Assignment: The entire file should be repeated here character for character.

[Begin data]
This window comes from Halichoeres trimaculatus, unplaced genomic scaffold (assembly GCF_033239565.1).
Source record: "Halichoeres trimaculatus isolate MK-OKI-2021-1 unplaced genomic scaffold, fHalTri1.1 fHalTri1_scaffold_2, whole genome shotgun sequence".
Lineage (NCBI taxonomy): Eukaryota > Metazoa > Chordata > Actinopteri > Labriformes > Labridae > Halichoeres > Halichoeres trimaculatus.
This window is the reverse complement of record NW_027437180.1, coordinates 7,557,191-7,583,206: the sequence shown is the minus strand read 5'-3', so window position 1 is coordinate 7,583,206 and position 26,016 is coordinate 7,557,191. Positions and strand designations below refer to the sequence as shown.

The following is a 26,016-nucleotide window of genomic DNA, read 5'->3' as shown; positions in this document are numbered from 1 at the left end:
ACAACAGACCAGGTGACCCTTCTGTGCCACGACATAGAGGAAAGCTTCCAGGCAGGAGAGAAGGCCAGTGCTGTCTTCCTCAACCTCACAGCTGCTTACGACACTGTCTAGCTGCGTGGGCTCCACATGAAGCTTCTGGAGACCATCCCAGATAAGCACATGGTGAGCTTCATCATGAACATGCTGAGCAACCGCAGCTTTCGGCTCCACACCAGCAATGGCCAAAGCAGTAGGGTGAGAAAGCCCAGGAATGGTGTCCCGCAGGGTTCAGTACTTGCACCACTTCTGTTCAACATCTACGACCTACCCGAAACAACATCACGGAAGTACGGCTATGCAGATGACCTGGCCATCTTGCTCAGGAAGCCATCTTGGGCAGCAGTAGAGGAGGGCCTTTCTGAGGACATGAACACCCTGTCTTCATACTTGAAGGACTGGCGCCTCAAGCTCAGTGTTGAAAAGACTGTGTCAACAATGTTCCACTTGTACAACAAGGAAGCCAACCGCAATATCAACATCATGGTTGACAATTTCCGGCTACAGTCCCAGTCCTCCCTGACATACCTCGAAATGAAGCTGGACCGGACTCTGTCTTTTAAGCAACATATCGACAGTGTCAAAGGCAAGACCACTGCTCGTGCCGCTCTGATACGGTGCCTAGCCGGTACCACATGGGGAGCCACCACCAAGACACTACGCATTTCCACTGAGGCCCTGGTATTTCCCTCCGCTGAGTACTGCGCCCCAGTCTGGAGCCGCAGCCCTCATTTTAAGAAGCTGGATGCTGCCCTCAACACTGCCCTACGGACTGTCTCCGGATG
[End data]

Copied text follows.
This window comes from Halichoeres trimaculatus, unplaced genomic scaffold (assembly GCF_033239565.1).
Source record: "Halichoeres trimaculatus isolate MK-OKI-2021-1 unplaced genomic scaffold, fHalTri1.1 fHalTri1_scaffold_2, whole genome shotgun sequence".
Lineage (NCBI taxonomy): Eukaryota > Metazoa > Chordata > Actinopteri > Labriformes > Labridae > Halichoeres > Halichoeres trimaculatus.
This window is the reverse complement of record NW_027437180.1, coordinates 7,557,191-7,583,206: the sequence shown is the minus strand read 5'-3', so window position 1 is coordinate 7,583,206 and position 26,016 is coordinate 7,557,191. Positions and strand designations below refer to the sequence as shown.

The following is a 26,016-nucleotide window of genomic DNA, read 5'->3' as shown; positions in this document are numbered from 1 at the left end:
ACAACAGACCAGGTGACCCTTCTGTGCCACGACATAGAGGAAAGCTTCCAGGCAGGAGAGAAGGCCAGTGCTGTCTTCCTCAACCTCACAGCTGCTTACGACACTGTCTAGCTGCGTGGGCTCCACATGAAGCTTCTGGAGACCATCCCAGATAAGCACATGGTGAGCTTCATCATGAACATGCTGAGCAACCGCAGCTTTCGGCTCCACACCAGCAATGGCCAAAGCAGTAGGGTGAGAAAGCCCAGGAATGGTGTCCCGCAGGGTTCAGTACTTGCACCACTTCTGTTCAACATCTACGACCTACCCGAAACAACATCACGGAAGTACGGCTATGCAGATGACCTGGCCATCTTGCTCAGGAAGCCATCTTGGGCAGCAGTAGAGGAGGGCCTTTCTGAGGACATGAACACCCTGTCTTCATACTTGAAGGACTGGCGCCTCAAGCTCAGTGTTGAAAAGACTGTGTCAACAATGTTCCACTTGTACAACAAGGAAGCCAACCGCAATATCAACATCATGGTTGACAATTTCCGGCTACAGTCCCAGTCCTCCCTGACATACCTCGAAATGAAGCTGGACCGGACTCTGTCTTTTAAGCAACATATCGACAGTGTCAAAGGCAAGACCACTGCTCGTGCCGCTCTGATACGGTGCCTAGCCGGTACCACATGGGGAGCCACCACCAAGACACTACGCATTTCCACTGAGGCCCTGGTATTTCCCTCCGCTGAGTACTGCGCCCCAGTCTGGAGCCGCAGCCCTCATTTTAAGAAGCTGGATGCTGCCCTCAACACTGCCCTACGGACTGTCTCCGGATG